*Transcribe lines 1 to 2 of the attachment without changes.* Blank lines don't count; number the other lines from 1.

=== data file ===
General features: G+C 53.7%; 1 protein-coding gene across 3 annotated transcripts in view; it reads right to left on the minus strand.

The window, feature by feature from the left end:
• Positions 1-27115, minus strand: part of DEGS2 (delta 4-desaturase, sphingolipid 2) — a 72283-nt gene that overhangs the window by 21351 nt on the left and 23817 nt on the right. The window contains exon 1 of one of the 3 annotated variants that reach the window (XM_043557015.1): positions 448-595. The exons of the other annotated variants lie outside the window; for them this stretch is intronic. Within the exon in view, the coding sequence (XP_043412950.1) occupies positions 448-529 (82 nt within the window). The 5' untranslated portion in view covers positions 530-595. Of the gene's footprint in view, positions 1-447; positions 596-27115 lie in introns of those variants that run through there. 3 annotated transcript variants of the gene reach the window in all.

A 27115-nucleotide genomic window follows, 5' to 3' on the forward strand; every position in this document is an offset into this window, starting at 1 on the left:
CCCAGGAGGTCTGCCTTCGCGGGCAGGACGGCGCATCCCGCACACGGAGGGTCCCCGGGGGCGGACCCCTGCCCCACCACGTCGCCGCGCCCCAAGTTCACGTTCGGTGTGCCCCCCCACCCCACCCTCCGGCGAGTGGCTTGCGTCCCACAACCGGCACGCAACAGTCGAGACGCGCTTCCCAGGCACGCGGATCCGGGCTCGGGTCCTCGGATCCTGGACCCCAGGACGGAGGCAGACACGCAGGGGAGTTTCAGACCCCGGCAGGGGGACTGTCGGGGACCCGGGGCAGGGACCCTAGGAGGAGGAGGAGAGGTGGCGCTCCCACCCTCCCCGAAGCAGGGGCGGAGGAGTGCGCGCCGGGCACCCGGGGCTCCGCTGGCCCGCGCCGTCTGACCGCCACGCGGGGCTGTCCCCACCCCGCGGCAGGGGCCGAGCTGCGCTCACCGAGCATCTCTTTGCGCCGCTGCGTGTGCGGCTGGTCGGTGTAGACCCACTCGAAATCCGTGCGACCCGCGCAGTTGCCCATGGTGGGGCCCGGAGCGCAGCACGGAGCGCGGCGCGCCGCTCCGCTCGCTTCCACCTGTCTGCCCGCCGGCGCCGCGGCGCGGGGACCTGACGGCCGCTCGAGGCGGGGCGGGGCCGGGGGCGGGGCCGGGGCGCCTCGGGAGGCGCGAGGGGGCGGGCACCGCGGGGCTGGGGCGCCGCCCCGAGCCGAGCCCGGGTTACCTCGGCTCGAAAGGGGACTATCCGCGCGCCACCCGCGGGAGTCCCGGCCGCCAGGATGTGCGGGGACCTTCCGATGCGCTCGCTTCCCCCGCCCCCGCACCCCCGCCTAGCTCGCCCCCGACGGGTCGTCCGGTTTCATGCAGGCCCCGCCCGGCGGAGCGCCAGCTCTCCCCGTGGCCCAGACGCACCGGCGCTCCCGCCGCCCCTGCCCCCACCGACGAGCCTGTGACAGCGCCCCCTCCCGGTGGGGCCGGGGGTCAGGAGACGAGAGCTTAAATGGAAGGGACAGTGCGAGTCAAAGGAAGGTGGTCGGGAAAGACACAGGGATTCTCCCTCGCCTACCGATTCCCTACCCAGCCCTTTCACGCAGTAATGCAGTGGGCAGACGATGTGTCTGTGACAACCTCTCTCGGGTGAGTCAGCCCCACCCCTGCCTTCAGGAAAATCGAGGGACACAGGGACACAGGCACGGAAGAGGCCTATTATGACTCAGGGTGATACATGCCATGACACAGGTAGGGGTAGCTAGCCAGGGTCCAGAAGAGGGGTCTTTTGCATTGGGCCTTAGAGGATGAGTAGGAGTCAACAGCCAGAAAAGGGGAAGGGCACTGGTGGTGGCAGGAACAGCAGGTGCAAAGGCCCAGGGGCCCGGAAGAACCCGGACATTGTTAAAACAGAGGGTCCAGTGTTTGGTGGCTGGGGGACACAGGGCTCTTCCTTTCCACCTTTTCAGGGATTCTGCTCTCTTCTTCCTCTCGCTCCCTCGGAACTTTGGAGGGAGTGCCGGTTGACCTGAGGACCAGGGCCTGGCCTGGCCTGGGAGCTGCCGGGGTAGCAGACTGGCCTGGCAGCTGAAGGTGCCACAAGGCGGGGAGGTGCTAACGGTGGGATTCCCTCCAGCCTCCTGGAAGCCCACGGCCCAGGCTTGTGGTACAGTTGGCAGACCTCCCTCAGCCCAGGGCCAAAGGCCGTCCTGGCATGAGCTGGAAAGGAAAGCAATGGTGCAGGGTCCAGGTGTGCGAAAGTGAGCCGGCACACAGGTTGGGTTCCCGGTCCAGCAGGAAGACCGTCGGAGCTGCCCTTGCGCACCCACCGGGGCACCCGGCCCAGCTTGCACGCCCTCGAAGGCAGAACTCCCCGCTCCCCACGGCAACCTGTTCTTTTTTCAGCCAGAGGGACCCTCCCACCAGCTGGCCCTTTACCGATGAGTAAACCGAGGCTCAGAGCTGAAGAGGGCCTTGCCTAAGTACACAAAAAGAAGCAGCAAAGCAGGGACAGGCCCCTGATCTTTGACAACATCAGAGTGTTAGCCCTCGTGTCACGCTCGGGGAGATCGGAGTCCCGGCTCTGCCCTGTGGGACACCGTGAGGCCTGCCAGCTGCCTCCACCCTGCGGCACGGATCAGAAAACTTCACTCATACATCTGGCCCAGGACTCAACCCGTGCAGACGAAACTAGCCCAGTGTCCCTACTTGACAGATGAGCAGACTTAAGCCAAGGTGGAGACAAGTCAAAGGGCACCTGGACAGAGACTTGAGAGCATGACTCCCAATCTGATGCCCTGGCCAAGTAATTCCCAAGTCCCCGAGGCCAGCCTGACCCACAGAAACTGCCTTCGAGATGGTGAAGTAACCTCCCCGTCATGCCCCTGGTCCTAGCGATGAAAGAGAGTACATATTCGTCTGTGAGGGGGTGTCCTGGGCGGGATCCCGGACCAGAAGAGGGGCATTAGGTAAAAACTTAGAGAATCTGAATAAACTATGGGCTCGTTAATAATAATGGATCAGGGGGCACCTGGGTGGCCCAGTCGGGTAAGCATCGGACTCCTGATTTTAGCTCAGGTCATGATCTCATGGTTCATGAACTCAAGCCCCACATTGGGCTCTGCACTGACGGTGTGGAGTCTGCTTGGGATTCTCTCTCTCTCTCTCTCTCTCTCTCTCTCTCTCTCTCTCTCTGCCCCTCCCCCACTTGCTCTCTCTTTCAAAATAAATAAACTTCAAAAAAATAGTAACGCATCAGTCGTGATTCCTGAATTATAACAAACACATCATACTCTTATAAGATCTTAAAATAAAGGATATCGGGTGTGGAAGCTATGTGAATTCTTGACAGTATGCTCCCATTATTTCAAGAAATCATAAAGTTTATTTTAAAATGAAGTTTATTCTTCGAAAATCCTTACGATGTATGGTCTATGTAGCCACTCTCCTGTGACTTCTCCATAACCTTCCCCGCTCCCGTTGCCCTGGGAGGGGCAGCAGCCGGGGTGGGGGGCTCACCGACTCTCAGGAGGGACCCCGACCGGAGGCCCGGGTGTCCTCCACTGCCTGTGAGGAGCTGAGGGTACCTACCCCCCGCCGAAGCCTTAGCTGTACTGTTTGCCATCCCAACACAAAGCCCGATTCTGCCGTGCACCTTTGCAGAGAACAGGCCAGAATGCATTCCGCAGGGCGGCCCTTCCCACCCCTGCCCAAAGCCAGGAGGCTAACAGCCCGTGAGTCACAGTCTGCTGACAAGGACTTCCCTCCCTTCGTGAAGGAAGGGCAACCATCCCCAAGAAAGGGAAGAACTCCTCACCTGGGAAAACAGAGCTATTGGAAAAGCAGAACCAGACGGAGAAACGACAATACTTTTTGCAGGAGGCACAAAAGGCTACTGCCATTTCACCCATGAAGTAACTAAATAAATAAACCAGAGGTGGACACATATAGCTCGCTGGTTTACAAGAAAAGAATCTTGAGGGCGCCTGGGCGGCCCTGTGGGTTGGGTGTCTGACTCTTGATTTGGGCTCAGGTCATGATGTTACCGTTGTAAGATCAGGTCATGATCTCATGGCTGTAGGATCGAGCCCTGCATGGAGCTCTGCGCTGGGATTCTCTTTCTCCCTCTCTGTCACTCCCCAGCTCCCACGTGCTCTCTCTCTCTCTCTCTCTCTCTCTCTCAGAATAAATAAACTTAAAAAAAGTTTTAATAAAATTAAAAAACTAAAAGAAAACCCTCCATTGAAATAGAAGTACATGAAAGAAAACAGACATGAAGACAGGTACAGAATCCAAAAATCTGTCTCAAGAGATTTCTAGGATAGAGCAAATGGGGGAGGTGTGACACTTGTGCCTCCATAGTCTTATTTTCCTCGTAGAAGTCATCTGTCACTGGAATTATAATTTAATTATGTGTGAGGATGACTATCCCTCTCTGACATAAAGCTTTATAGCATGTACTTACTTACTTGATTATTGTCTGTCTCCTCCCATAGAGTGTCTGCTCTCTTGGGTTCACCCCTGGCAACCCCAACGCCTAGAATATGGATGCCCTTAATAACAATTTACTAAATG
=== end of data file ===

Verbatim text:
General features: G+C 53.7%; 1 protein-coding gene across 3 annotated transcripts in view; it reads right to left on the minus strand.

The window, feature by feature from the left end: